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Jan 20Author

definitely think both are true, and I suspect they do happen to everyone in some measure early in life but they’re neither aware of it nor do they process through it. a lot of avoidance or bailing out of the feelings at a young age which isn’t long term valuable

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Thanks for writing this! Reading it I wondered about limbo as a new desired status. I am in limbo myself (resigned to make space for something new), and a lot of people I interact with express "wow, if I could only ever...." so it's being held in regard by some. But when one is in it it's hard. Reading Venkatesh's Art of Gig right now, and speaks to how one needs to construct/create their own identity/status now that they aren't provided one by convention. !

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Jan 23Liked by Anu

As someone who is in voluntary status limbo right now, I relate to this piece. One thing I’d add is that it also shows who your genuine relationships are (both personal and professional). I’ve learned that some people treat me very differently now than when I had “status”

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Jan 22·edited Jan 22Liked by Anu

Great piece, writing that makes an amorphous feeling already present in my head into a clearly definable thing is wonderful.

Nellie Bowles' piece on prestige is great on this front too: https://www.thefp.com/p/how-we-changed-our-minds-in-2021

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Excellent piece. It made me reflect on whether we should see voluntary & involuntary status limbo experiences as essential. And if so, whether there’s value in having those experiences come early in life.

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I like the concept of "minimum viable status", and I agree it isn't the best but also not the worst.

Once you accrued enough "status points" within a specific circle, you feel stronger and you feel you don't have much to prove anymore.

That's possibly the best moment to jump into status limbo: you're psychologically free from status consideration concerns and, presumably, you have enough financial backing to take the leap (more or less) stress-free.

Thanks for writing this. Good read.

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Jan 18Liked by Anu

Wonderful article. As someone considering voluntary status limbo you've articulated really well what this choice really entails. I've thought about the financial dimension but I suspect the emotional dimension and impact on status will be the hardest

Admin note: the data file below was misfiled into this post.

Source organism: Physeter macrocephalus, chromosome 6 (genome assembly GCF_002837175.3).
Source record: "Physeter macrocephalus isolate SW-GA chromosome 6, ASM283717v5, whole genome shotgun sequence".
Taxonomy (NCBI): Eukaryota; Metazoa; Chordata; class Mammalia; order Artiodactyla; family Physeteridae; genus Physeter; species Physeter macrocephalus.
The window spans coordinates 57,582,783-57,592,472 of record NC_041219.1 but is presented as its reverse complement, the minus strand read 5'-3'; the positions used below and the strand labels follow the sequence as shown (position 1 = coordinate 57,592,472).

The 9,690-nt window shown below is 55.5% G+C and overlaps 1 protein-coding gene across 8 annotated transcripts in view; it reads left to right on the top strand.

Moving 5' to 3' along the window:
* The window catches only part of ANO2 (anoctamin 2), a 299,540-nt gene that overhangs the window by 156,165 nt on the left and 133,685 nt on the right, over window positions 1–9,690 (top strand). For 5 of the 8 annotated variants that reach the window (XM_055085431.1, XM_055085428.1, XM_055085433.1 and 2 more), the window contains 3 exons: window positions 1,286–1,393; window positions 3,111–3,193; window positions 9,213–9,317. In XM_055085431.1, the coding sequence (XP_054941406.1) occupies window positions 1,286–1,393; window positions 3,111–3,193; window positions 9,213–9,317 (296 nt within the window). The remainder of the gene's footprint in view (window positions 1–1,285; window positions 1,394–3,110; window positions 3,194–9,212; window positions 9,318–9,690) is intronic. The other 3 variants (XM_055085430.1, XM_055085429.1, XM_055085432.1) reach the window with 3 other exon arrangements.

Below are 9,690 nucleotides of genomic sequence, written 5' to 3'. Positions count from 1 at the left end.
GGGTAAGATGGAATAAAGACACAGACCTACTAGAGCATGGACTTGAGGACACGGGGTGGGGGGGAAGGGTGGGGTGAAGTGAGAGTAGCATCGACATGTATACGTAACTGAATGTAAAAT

Sasha Chapin wrote about the 'moat of low status here' - https://sashachapin.substack.com/p/the-moat-of-low-status-68a and how status limbo could be a moat for those who embrace it. Almost like how uncertainty is a moat for startups. Great complement to what you wrote here

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Very interesting piece, thank you for sharing

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This is my 3rd time in status limbo. It's true you're more prepared each time but the risk is escaping it too soon. This is the first time I'm really taking the time to seize the "opportunity" of getting to a point of sheer alignment without jumping on the first rescue (job) coming my way. Hard to resist sometimes though.

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Felt an incredible amount of relatability reading this one. Left a tech job a year back to achieve personal goals (writing included) and try to start my own thing.

You write so well, Anu! Thank you 🤍

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This one hit hard for me. I gave up a lucrative big tech job to go be an entrepreneur and learn different businesses I might want to pursue but have fallen flat. But time to accept the status limbo!

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'But they were concerned about the questions “people” would ask. People had certain expectations of them. They would wonder.'

For me, it's been the matter of money more than people. Will I be able to sustain my current lifestyle if I let go of this status?

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Jan 17Liked by Anu

You've put words to something that I've had trouble articulating after leaving my tech job to start my own company. It was something I always wanted to do (so it should be all positive, right?) but didn't anticipate the mental journey and amount of angst I'd have after electing into limbo. I was also a bit surprised by how strongly I felt a loss of status.

In my experience there's also a valley of death similar to that of a startup - you start off excited about your reasons for going into limbo and you're still close enough to your status shields that they can reassure you. Then you hit a valley of death when the initial excitement wears off and you start feeling the status loss more strongly. For me during this time, the angst of the limbo was almost enough to push my out of limbo by giving up. I think leaving at this time is also the riskiest for ending up net neutral.

After I accepted what you're so aptly coining as "status loss", it felt less disorienting and has helped me do better work and focus more. Hopefully this will ultimately help me end up net positive after the status limbo.

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Nice read. check out "status anxiety" by Alain D Botton

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